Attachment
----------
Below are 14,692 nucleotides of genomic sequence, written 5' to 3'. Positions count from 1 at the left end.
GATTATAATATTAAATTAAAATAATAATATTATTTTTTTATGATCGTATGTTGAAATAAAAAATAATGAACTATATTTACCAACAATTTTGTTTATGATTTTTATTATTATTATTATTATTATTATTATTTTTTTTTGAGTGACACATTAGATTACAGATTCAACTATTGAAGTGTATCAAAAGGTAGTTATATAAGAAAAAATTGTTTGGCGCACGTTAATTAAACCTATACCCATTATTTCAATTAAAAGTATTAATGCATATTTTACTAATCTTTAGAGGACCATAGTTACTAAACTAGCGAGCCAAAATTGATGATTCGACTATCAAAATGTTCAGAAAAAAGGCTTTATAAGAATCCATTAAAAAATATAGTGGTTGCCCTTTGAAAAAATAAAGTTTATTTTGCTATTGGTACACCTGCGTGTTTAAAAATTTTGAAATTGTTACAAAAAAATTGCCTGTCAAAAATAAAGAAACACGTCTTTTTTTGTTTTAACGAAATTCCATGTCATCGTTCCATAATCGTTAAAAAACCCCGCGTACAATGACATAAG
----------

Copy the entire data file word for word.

Below are 14,692 nucleotides of genomic sequence, written 5' to 3'. Positions count from 1 at the left end.
GATTATAATATTAAATTAAAATAATAATATTATTTTTTTATGATCGTATGTTGAAATAAAAAATAATGAACTATATTTACCAACAATTTTGTTTATGATTTTTATTATTATTATTATTATTATTATTATTTTTTTTTGAGTGACACATTAGATTACAGATTCAACTATTGAAGTGTATCAAAAGGTAGTTATATAAGAAAAAATTGTTTGGCGCACGTTAATTAAACCTATACCCATTATTTCAATTAAAAGTATTAATGCATATTTTACTAATCTTTAGAGGACCATAGTTACTAAACTAGCGAGCCAAAATTGATGATTCGACTATCAAAATGTTCAGAAAAAAGGCTTTATAAGAATCCATTAAAAAATATAGTGGTTGCCCTTTGAAAAAATAAAGTTTATTTTGCTATTGGTACACCTGCGTGTTTAAAAATTTTGAAATTGTTACAAAAAAATTGCCTGTCAAAAATAAAGAAACACGTCTTTTTTTGTTTTAACGAAATTCCATGTCATCGTTCCATAATCGTTAAAAAACCCCGCGTACAATGACATAAG